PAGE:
Date: 2007-11-30 00:19:00
premature optimization

For (literally) years, I've been pulling monthly web server logs from my server with a simple script that I run by hand. I have been using the scp -C option, which is supposed to compress the data before sending it across the wire. I'm sure it does so, but it sure doesn't seem very effective. Have a look at these timings:

$ time scp -C access_log
     4882.68 real        29.09 user        20.99 sys
$ time ssh 'bzip2 -c logs/' >/dev/null
     859.47 real         0.50 user         0.22 sys
$ time ssh 'gzip -c logs/' >/dev/null
     108.90 real         0.67 user         0.33 sys

These numbers are all counterintuitive. I would have expected that the scp -C option would have performed better (the man page claims that it uses the gzip algorithm, but why does it perform so badly in this case?). I would have expected that bzip2 would have been faster overall than gzip because there would be less data to transfer (in reality the server couldn't compress the data as fast as it was being sent).

This month's access_log file is just over 250 MB. The gzip compressed version is 6.2 MB. The bzip2 compressed version is 3.7 MB. It looks like it doesn't pay to wait the nearly an order of magnitude more time for a result that's less than twice as compressed.

This exercise has just reinforced the point that it pays to actually measure performance in different situations, instead of going with what "feels" right. Premature optimization is the root of all evil [Hoare].

How does scp do without -C?
It's worse than with, at least. I'm not sure, I'll try to run that tonight to see.
I was wondering ig -C might not actucally do any compression.
With scp -C you're not compressing much (probably compressing small packets one at a time without reference to each other, which doesn't help much), you're decompressing at the client end, and you're writing the result to disk. So you pay for compression time (which shows up in "real" but not in the other two), lots of transfer time (which again counts toward "real" but not toward the other two), decompression time (which would count toward "user" and "real"), and writing-to-disk time (which would count toward "sys" and "real").

With ssh bzip2 > /dev/null you're paying for compression time and it's a slow compressor; that counts toward "real". Then you pay much less for network transfer, and you DON'T decompress at the client end and you just drop the data instead of writing it, so "user" and "sys" are both very small. With ssh gzip > /dev/null it's the same story but you pay less for compression because it's a faster compression, and that outweighs the increase in transfer time (which was probably not a big component of the overall real-time).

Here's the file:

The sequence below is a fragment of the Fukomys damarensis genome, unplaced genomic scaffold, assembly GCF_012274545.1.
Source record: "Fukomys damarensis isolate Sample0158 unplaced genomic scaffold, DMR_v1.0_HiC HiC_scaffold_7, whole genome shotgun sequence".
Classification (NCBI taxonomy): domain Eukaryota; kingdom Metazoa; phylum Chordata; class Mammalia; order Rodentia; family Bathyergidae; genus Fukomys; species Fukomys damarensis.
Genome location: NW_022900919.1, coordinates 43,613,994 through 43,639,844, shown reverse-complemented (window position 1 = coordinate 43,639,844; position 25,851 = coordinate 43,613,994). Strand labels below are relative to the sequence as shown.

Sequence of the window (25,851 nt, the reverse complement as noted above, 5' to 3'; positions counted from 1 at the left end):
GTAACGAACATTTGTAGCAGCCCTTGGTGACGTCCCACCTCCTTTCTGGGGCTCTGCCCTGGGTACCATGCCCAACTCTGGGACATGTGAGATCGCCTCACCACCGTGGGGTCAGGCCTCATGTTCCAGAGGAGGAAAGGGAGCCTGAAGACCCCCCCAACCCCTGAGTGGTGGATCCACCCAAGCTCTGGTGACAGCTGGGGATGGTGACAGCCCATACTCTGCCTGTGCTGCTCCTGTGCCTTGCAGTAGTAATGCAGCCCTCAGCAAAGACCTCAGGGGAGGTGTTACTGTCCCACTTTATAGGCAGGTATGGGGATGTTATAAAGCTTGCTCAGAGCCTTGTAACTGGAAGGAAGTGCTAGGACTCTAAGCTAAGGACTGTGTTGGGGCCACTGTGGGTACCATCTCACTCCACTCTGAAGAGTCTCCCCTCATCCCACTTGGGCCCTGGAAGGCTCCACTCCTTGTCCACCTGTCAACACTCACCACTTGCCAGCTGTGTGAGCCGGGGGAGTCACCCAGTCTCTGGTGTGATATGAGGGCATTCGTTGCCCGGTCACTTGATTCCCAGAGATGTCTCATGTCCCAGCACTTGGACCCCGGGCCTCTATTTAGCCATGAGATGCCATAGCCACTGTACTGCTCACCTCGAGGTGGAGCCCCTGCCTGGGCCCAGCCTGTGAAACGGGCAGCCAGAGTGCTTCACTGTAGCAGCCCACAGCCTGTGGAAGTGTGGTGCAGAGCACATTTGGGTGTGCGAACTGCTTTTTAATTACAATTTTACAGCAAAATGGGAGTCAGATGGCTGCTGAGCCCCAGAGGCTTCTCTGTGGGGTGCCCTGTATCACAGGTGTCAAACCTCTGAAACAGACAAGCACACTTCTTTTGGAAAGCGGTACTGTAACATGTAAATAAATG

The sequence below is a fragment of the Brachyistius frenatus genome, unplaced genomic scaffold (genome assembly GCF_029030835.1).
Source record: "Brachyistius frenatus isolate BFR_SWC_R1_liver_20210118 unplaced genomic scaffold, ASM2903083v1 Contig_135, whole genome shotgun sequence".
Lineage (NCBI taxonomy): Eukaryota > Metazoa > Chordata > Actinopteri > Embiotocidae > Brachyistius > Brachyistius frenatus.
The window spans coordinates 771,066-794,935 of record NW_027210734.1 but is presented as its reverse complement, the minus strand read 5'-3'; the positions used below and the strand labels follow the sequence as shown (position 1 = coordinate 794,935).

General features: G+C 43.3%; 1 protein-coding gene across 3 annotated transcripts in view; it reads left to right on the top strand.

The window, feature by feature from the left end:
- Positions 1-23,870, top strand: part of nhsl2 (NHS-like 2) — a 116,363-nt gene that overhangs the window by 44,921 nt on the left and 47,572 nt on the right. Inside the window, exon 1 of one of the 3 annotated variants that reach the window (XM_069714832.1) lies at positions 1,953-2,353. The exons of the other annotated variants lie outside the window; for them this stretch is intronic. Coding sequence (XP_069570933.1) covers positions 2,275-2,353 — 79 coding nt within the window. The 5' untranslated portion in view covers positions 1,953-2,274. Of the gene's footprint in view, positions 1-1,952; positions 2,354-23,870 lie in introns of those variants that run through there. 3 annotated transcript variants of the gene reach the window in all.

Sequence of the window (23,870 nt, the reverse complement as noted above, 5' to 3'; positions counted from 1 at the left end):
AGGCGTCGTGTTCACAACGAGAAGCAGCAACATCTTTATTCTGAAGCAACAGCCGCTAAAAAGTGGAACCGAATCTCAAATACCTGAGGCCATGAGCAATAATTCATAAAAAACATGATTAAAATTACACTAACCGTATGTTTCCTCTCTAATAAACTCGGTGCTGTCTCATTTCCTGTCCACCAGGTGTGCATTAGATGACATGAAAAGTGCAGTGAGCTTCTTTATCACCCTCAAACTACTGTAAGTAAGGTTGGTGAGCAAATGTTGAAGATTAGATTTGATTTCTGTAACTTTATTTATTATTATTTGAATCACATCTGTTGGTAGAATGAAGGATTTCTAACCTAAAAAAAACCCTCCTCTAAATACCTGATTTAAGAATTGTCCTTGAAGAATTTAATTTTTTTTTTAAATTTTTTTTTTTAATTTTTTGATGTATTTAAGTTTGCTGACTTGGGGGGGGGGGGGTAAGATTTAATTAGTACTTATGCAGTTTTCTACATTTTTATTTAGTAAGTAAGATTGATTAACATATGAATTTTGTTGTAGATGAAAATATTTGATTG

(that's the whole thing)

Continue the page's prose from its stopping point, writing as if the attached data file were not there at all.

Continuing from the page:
I'd suggest that to get a more accurate comparison you should do something like time ssh 'gzip -c logs/' | gzunzip -c > access_log , so as to count decompression and disk time on the client end, though to time it properly you might have to throw a subshell in there to count the time spent by both ssh and by gzip.

I also wonder how fast the server machine you're connecting to is - if it's slow, or if it's loaded and running the ssh daemon niced or something, then it may be running CPU-intensive stuff slowly.
I think the most surprising thing about this is the really poor performance of the -C option. I wonder how big the chunks are that it compresses, it's clearly not enough to make a significant impact on the data set I'm using.

While this wasn't exactly a controlled experiment, I think I've got a pretty good handle on the various factors involved. At least between bzip2 and gzip - bzip2 was cpu limited on the sender (about 70% utilisation) and gzip was bandwidth limited. The receiver decompression is in both cases faster than the sender - the machine is roughly the same speed cpu-wise but more lightly loaded and has faster I/O, and decompression is less work anyway.

One factor I can't control is the network bandwidth. My ISP, in exchange for unlimited monthly traffic volume, retains the right to shape my traffic depending on whatever they feel like (read: depending on how much the pirates are torrenting). I typically get 50 KB/s or so downloads. (Yes, this is the price I pay for living on the ass end of the internet. :)

In this situation the most important factor is overall elapsed time. I think I'll go with the gzip solution as the best case there. It's interesting that Nerf actually saw numbers similar to mine in the next reply.
(anonymous) : Another set of tests
The script:

time scp billabong:$FILE file
md5 file
time scp -C billabong:$FILE file
md5 file
time ssh billabong "gzip -c $FILE" | gunzip > file
md5 file
time ssh billabong "bzip2 -c $FILE" | bunzip2 > file
md5 file

The output:
httpd-access.log 100% |*****************************| 60575 KB 04:41
283.00 real 0.05 user 0.50 sys
MD5 (file) = da3790490964243e6c4ecf754e530ef9
httpd-access.log 100% |*****************************| 60575 KB 04:36
278.65 real 0.03 user 0.52 sys
MD5 (file) = da3790490964243e6c4ecf754e530ef9
9.44 real 0.16 user 0.02 sys
MD5 (file) = da3790490964243e6c4ecf754e530ef9
153.70 real 0.12 user 0.00 sys
MD5 (file) = da3790490964243e6c4ecf754e530ef9

So, my results are very similar to what greg was seeing

[info]ghewgill : Re: Another set of tests
Interesting, thanks for that.
ssh -C is, I believe, compressing at a very different layer. Profiling might help...
Greg Hewgill <>